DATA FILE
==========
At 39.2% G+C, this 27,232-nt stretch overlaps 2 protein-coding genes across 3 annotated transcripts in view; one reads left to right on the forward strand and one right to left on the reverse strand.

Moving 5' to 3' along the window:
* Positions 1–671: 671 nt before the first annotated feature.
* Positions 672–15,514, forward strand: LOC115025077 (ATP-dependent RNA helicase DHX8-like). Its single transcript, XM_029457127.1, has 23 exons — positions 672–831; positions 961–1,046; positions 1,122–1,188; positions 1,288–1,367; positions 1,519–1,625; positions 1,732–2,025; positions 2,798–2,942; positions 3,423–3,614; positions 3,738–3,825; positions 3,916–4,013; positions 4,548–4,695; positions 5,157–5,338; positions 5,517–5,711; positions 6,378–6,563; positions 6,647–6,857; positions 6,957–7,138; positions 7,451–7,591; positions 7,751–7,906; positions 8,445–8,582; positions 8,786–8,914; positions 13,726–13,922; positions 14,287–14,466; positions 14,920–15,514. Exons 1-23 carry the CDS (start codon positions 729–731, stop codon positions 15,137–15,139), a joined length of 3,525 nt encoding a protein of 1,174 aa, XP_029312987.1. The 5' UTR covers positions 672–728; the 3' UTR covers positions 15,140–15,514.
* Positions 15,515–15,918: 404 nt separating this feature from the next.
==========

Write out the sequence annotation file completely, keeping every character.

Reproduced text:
At 39.2% G+C, this 27,232-nt stretch overlaps 2 protein-coding genes across 3 annotated transcripts in view; one reads left to right on the forward strand and one right to left on the reverse strand.

Moving 5' to 3' along the window:
* Positions 1–671: 671 nt before the first annotated feature.
* Positions 672–15,514, forward strand: LOC115025077 (ATP-dependent RNA helicase DHX8-like). Its single transcript, XM_029457127.1, has 23 exons — positions 672–831; positions 961–1,046; positions 1,122–1,188; positions 1,288–1,367; positions 1,519–1,625; positions 1,732–2,025; positions 2,798–2,942; positions 3,423–3,614; positions 3,738–3,825; positions 3,916–4,013; positions 4,548–4,695; positions 5,157–5,338; positions 5,517–5,711; positions 6,378–6,563; positions 6,647–6,857; positions 6,957–7,138; positions 7,451–7,591; positions 7,751–7,906; positions 8,445–8,582; positions 8,786–8,914; positions 13,726–13,922; positions 14,287–14,466; positions 14,920–15,514. Exons 1-23 carry the CDS (start codon positions 729–731, stop codon positions 15,137–15,139), a joined length of 3,525 nt encoding a protein of 1,174 aa, XP_029312987.1. The 5' UTR covers positions 672–728; the 3' UTR covers positions 15,140–15,514.
* Positions 15,515–15,918: 404 nt separating this feature from the next.